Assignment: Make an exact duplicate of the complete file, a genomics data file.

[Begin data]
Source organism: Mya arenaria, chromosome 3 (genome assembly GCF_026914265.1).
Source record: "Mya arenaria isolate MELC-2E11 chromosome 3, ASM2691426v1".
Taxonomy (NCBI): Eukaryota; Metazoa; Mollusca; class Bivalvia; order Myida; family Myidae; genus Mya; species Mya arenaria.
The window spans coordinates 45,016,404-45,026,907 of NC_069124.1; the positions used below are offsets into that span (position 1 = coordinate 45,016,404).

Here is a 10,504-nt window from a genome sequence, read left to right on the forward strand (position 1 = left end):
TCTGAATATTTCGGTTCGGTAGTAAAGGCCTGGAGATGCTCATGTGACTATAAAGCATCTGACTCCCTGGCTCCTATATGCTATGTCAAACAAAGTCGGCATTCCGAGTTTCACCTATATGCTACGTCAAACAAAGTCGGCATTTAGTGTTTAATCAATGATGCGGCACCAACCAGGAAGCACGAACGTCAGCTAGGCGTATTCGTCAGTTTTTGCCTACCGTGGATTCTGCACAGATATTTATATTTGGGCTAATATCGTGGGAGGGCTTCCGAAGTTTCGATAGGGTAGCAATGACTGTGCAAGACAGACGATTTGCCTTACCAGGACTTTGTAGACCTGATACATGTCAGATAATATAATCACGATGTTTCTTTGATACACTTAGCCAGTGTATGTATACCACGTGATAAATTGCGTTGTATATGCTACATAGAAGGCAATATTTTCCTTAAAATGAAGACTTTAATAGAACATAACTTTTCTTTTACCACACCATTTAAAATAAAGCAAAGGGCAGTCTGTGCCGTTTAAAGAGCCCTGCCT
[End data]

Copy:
Source organism: Mya arenaria, chromosome 3 (genome assembly GCF_026914265.1).
Source record: "Mya arenaria isolate MELC-2E11 chromosome 3, ASM2691426v1".
Taxonomy (NCBI): Eukaryota; Metazoa; Mollusca; class Bivalvia; order Myida; family Myidae; genus Mya; species Mya arenaria.
The window spans coordinates 45,016,404-45,026,907 of NC_069124.1; the positions used below are offsets into that span (position 1 = coordinate 45,016,404).

Here is a 10,504-nt window from a genome sequence, read left to right on the forward strand (position 1 = left end):
TCTGAATATTTCGGTTCGGTAGTAAAGGCCTGGAGATGCTCATGTGACTATAAAGCATCTGACTCCCTGGCTCCTATATGCTATGTCAAACAAAGTCGGCATTCCGAGTTTCACCTATATGCTACGTCAAACAAAGTCGGCATTTAGTGTTTAATCAATGATGCGGCACCAACCAGGAAGCACGAACGTCAGCTAGGCGTATTCGTCAGTTTTTGCCTACCGTGGATTCTGCACAGATATTTATATTTGGGCTAATATCGTGGGAGGGCTTCCGAAGTTTCGATAGGGTAGCAATGACTGTGCAAGACAGACGATTTGCCTTACCAGGACTTTGTAGACCTGATACATGTCAGATAATATAATCACGATGTTTCTTTGATACACTTAGCCAGTGTATGTATACCACGTGATAAATTGCGTTGTATATGCTACATAGAAGGCAATATTTTCCTTAAAATGAAGACTTTAATAGAACATAACTTTTCTTTTACCACACCATTTAAAATAAAGCAAAGGGCAGTCTGTGCCGTTTAAAGAGCCCTGCCT